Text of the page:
Another group of proteins with strong developmental regulation are the Expression Site Associated Gene (ESAG) 9 family [29] which are specifically expressed in stumpy, but not slender cells. Although originally identified as components of some VSG expression sites [30], ESAG9 genes are rare expression site (ES) components [31], being frequently found in non-expression site locations. The function fulfilled by this family of proteins remains unclear, but they appear to be secreted by the parasite and could therefore interact with the mammalian immune system or assist stumpy form transmission upon entry into the fly. Regions in the 3′UTRs of ESAG9 [32] and PAD1 [28] with involvement in the developmental regulation of these stumpy-expressed proteins have been identified. Moreover, a cell line engineered to place expression of a reporter gene under the control of the PAD1 3′UTR has been developed as a useful tool to study differentiation from slender to stumpy cells. This cell line was successfully used in a high-throughput screen to identify a compound able to induce partial differentiation to stumpy cells [33], whereas a PAD1 3′UTR linked GFP reporter has also been used in cytological studies of stumpy cells in adipose tissue [34]. Recently, knowledge of the stumpy-specific regulation of ESAG9 was successfully applied to identify a protein that negatively regulates the expression of stumpy-specific genes [35]. This utilised a screen exploiting a cell line containing both a tetracycline-inducible genome-wide RNAi library [36] and a drug resistance gene under the control of the 3′UTR of ESAG9. The screen identified REG9.1, a molecule with a predicted RNA binding motif, whose silencing by RNAi resulted in derepression of many ESAG9 genes as well as the mRNAs for two novel predicted cell-surface families (Family 5 and Family 7) that were also found to be enriched in stumpy cells [35].
The most obvious distinction between slender and stumpy cells of T. brucei is that a slender population is proliferative, whereas stumpy cells are arrested in G0/G1 of their cell cycle [37]. In addition to extending host survival, the cell cycle arrest displayed by stumpy cells contributes to their competence for transmission. For instance, it was proposed that there was a point in the cell cycle (G0/G1) when cells were receptive to the signal to differentiate to procyclic cells after which they re-enter the cell cycle [38]. This co-ordination of cell cycle position and differentiation capacity ensures that the organellar repositioning events that accompany differentiation can be achieved without perturbation of the precisely orchestrated cytological events that accompany the parasite’s cell division [39,40]. It also explains why uniform populations of stumpy cells already arrested at this point of the cell cycle are able to differentiate synchronously, unlike asynchronous monomorphic bloodstream forms [41].
The efficiency with which stumpy cells differentiate synchronously to procyclic cells in vitro provides a useful and physiologically relevant assay to monitor the abundance of stumpy cells in a bloodstream parasite population. This assay can be effectively performed in vitro using cis-aconitate, combined with a reduction in temperature from 37 °C to 27 °C, to stimulate differentiation [41,42,43]. The changes accompanying differentiation to procyclic cells include replacement of the VSG coat with a procyclin surface coat [44,45,46], repositioning of the mitochondrial genome (the kinetoplast) [40] and cell cycle re-entry [38,47]. Thus, the tools exist to effectively test the capacity of a population of bloodstream trypanosomes to synchronously differentiate to procyclic cells, helping to distinguish physiologically relevant stumpy cells from (for example) RNAi phenotypes that perturb cell shape or proliferation and generate cells superficially similar to stumpy morphology.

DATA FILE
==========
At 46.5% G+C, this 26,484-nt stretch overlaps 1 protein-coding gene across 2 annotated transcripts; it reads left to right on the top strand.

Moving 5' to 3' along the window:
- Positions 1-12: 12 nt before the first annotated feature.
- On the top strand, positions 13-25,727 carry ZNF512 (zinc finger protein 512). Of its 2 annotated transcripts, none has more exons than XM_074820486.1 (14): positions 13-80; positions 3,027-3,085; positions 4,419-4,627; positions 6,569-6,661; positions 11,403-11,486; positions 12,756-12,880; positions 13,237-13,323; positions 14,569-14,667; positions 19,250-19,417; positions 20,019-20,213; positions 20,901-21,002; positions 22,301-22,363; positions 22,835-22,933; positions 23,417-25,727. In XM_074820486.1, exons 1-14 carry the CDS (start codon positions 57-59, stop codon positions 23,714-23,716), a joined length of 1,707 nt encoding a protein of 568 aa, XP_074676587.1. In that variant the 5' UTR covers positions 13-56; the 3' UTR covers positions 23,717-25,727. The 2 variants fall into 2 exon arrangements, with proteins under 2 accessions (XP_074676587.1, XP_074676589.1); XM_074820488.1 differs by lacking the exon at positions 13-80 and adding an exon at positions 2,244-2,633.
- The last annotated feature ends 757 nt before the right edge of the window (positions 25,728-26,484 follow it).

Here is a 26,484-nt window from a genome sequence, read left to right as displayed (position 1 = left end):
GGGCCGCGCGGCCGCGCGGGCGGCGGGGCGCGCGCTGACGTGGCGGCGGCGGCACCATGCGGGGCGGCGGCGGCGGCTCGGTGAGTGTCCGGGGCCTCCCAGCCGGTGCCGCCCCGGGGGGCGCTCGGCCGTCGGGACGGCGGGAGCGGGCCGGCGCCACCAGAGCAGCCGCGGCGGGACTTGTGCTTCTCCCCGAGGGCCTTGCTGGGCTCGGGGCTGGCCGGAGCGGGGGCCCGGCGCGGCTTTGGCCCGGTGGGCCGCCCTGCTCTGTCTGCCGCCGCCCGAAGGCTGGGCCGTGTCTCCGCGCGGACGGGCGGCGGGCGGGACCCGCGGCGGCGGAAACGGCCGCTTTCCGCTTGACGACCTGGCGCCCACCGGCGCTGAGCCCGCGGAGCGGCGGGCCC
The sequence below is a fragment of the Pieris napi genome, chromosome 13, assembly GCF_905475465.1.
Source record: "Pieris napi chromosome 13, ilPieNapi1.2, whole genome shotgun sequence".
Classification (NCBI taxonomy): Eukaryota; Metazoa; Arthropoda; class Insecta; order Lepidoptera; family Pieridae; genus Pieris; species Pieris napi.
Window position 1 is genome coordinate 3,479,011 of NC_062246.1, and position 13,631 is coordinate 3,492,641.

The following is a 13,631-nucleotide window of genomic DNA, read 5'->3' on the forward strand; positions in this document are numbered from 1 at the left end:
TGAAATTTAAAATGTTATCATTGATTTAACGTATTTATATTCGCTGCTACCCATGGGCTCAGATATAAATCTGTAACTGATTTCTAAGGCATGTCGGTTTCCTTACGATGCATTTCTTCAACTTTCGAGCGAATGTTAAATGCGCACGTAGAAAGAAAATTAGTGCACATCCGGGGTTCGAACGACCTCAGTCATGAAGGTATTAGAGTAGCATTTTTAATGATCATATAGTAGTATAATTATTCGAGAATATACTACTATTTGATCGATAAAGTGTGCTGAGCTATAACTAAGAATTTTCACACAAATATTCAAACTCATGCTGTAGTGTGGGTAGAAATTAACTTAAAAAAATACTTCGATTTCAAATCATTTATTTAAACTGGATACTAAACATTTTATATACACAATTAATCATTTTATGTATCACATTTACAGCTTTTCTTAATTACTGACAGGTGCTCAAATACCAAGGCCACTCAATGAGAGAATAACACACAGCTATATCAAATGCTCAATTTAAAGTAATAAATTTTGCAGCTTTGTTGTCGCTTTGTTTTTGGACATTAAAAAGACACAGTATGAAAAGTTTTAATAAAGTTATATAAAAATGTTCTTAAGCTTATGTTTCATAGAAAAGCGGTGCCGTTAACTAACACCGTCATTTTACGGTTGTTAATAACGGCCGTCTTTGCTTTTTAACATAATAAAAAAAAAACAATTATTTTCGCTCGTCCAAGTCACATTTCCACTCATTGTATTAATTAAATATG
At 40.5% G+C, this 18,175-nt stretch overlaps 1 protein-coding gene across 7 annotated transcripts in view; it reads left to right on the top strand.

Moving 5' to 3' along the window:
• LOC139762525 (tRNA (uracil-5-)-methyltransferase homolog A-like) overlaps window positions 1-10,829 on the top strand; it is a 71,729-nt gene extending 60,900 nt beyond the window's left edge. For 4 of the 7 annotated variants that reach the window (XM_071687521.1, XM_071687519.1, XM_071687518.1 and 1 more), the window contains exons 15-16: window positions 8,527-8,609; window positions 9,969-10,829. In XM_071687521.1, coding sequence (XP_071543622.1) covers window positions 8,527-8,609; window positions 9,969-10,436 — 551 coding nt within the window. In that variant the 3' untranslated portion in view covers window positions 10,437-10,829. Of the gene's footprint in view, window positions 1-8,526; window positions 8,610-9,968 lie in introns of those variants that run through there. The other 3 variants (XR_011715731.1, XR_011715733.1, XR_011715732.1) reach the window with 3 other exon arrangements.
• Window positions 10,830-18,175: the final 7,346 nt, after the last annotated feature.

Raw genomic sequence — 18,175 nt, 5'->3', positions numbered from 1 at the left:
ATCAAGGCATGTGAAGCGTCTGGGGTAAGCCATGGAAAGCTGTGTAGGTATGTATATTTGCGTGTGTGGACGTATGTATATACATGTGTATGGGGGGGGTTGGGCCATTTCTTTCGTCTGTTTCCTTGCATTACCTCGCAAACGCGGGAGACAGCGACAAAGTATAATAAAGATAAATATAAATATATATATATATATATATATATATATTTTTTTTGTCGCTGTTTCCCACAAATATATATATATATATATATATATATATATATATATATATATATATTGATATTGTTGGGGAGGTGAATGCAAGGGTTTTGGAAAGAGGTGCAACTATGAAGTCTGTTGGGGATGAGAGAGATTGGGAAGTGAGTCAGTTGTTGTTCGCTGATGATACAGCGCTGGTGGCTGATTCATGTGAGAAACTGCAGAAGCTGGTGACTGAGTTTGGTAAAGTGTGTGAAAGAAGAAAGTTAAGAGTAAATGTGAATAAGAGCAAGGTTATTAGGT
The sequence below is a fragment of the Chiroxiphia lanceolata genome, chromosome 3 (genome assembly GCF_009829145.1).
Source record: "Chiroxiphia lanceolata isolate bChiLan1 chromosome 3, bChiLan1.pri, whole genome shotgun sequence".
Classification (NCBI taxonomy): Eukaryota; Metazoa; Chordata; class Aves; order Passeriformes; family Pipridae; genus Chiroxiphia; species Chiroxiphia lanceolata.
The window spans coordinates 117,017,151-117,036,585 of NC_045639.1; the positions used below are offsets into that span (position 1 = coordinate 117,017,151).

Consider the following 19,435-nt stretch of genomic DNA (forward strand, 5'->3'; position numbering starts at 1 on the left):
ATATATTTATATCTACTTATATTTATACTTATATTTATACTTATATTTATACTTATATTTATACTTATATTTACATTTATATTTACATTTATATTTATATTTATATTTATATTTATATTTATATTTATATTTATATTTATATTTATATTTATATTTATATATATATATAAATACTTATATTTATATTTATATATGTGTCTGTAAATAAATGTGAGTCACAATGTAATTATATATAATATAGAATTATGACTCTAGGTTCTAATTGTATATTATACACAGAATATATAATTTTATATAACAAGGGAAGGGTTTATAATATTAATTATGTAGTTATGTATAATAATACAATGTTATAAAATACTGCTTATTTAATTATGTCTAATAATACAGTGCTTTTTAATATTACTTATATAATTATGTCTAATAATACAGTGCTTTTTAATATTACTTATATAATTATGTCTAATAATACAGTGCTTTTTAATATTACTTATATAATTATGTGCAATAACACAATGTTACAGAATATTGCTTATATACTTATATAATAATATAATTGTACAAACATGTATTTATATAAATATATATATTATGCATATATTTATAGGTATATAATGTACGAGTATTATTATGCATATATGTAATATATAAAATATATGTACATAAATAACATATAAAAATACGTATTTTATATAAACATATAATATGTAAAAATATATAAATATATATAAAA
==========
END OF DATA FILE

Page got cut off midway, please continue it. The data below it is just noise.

Differentiation from stumpy to procyclic cells triggered by citrate/cis-aconitate or mild acid treatment is signalled via a protein phosphorylation cascade [18]. TbPTP1, a protein tyrosine phosphatase [48], dephosphorylates and inactivates the DxDxT class serine-threonine phosphatase TbPIP39 (TbPTP1-interacting protein, 39kDa) [49] to prevent differentiation of stumpy cells in the bloodstream. Once parasites reach the appropriate environment of the tsetse midgut, they perceive the differentiation signal, TbPTP1 is inactivated and TbPIP39 is phosphorylated (and so activated) and translocated to the glycosome. TbPIP39 mRNA is expressed at highest levels in stumpy cells. However, while barely detectable in slender cells, TbPIP39 protein is detected in stumpy cells but protein expression is highest in procyclic cells [49]. The expression of proteins, such as TbPIP39, required for differentiation to the next life cycle stage is another feature of stumpy cells that prepares them for transmission. Indeed, the detection of increased TbPIP39 transcript abundance has been used as an indicator of the presence of stumpy cells in a bloodstream population of T. b. rhodesiense [50], and this can supplement the use of other stumpy markers such as PAD1 expression. Likewise, the protein kinase NRKA/B is a key regulator of differentiation when parasites enter the tsetse fly and this molecule is exclusively expressed in stumpy cells, providing another means to identify this cell type [51,52].